By David Keating, President and Eric Wang, Senior Fellow
Senators Ron Wyden and Lisa Murkowski are at least (somewhat) candid about their motivations when they say “The goal of this effort is disclosure, for disclosure’s sake.” (Backgrounder on Wyden-Murkowski at 1.) Whether or not they have an ulterior motive of protecting their own incumbency is another matter.
Notably, Wyden and Murkowski do not purport to be concerned about whether the disclosure they seek to compel is constitutional, whether it is meaningful, whether it is informative to the public, or whether it furthers a legitimate governmental interest in preventing corruption or the appearance thereof. Nor do they seem to care whether such disclosure is overly burdensome or deters political speech protected by the First Amendment.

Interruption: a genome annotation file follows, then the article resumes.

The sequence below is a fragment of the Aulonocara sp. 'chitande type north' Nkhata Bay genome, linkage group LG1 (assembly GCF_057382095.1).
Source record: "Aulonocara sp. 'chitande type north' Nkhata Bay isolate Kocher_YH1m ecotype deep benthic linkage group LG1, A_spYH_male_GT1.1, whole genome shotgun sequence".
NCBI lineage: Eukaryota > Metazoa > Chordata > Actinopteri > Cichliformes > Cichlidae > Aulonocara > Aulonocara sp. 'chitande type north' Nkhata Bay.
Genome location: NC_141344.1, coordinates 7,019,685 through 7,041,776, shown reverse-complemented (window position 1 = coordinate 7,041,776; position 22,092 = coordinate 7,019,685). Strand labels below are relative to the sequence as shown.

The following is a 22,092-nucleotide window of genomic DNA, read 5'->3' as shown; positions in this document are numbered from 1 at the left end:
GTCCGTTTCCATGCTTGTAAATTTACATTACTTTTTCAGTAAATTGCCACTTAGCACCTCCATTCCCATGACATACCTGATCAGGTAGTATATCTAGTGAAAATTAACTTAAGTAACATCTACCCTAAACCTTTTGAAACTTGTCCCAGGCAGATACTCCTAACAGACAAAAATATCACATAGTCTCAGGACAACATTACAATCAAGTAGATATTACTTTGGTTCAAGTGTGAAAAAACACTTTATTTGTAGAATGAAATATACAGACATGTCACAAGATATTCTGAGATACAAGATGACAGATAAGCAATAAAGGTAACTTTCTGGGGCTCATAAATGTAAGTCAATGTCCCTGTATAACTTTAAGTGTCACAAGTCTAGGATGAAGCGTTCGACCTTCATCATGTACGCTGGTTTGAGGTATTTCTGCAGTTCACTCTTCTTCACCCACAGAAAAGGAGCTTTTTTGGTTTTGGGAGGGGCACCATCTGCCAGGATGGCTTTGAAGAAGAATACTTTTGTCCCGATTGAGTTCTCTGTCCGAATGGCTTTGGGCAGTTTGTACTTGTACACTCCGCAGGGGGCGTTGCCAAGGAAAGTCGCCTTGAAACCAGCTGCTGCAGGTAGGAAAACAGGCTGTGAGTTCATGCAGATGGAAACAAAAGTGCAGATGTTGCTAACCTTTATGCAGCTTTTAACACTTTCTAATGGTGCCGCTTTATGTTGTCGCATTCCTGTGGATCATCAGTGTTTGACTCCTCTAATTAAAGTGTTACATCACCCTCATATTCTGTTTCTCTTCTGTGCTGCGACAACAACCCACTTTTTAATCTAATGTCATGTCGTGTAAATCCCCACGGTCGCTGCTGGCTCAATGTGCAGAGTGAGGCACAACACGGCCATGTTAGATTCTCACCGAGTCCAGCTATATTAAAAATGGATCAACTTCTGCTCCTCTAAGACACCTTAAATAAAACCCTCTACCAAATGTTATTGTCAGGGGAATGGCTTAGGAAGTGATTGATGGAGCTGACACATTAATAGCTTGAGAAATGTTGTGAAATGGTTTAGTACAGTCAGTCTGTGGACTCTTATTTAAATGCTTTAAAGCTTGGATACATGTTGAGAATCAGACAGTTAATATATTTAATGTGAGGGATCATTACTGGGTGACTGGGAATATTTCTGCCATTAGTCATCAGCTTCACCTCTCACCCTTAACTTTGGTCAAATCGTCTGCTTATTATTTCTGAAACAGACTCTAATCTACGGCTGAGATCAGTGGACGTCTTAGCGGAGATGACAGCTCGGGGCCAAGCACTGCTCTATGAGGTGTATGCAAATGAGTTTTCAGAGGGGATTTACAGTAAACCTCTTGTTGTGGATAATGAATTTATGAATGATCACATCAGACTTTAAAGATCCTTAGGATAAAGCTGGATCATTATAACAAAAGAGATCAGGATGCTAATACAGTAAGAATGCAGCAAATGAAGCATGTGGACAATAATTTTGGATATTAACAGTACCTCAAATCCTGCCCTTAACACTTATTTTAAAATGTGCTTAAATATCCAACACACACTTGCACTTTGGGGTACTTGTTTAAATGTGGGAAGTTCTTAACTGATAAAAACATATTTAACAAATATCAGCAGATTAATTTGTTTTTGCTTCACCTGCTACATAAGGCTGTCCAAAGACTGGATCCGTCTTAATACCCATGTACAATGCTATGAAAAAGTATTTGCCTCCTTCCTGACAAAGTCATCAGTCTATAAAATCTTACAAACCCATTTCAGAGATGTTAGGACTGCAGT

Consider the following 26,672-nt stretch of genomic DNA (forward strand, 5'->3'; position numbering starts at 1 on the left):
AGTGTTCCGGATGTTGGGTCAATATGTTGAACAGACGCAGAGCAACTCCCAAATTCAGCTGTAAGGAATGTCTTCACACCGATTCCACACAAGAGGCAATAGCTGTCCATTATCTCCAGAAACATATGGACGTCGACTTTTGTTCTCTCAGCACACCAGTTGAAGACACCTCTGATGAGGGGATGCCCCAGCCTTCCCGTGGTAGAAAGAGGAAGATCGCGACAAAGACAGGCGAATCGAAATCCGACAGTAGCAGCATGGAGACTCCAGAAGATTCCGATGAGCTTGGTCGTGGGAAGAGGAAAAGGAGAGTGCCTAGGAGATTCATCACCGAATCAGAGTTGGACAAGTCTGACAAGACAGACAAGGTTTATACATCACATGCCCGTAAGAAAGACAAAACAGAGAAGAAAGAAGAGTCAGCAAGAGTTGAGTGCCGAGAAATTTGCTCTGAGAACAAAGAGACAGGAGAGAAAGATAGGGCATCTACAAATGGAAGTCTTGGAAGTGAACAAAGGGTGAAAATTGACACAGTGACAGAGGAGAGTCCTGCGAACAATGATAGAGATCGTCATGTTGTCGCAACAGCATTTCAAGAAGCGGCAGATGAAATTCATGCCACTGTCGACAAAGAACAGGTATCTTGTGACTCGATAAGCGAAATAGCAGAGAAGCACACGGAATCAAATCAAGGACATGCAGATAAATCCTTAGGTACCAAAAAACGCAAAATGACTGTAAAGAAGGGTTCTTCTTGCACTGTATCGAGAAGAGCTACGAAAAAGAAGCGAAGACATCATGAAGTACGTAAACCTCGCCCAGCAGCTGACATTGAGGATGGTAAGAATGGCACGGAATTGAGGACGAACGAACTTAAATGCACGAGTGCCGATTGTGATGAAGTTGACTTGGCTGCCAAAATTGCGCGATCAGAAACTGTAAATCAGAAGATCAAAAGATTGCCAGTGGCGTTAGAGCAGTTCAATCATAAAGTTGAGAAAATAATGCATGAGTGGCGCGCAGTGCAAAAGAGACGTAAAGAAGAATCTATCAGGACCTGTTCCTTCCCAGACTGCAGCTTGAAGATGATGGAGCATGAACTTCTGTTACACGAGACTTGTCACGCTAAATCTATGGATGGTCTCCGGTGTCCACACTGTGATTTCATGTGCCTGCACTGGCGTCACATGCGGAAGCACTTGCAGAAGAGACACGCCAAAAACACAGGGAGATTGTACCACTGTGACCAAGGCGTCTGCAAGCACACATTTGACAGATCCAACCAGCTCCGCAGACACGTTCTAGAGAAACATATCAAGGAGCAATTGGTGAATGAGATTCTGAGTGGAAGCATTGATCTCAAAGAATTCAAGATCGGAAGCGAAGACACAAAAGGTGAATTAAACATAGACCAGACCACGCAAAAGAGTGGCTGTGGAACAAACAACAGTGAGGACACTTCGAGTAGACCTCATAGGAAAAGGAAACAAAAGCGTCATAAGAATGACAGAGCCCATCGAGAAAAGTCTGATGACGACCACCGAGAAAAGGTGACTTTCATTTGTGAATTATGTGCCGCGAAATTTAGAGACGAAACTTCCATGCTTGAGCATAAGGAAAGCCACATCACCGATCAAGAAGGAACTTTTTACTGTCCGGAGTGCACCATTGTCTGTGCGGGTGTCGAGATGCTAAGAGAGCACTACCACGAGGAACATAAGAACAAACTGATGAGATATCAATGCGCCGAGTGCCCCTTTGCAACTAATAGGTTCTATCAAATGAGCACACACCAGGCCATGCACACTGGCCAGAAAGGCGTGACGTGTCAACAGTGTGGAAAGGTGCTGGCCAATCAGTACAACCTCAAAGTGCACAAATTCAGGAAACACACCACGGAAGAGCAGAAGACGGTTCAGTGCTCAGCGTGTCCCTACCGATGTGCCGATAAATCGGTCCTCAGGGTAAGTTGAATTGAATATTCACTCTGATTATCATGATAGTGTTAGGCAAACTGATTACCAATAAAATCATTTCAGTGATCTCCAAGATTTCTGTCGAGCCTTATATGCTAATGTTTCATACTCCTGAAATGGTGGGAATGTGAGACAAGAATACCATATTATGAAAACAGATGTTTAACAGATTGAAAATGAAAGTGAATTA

The bill would radically expand the reach of government regulation on speech critical of elected officials and force many, if not nearly all, advocacy groups to register and file burdensome reports with the federal government. The registration and reporting scheme also includes the threat of stiff tax penalties on groups and individuals, along with an organizational death sentence that could be imposed by the IRS for errors. If enacted, this bill would dragoon the IRS into a role as political campaign enforcer, a role the IRS is ill-equipped for and does not want.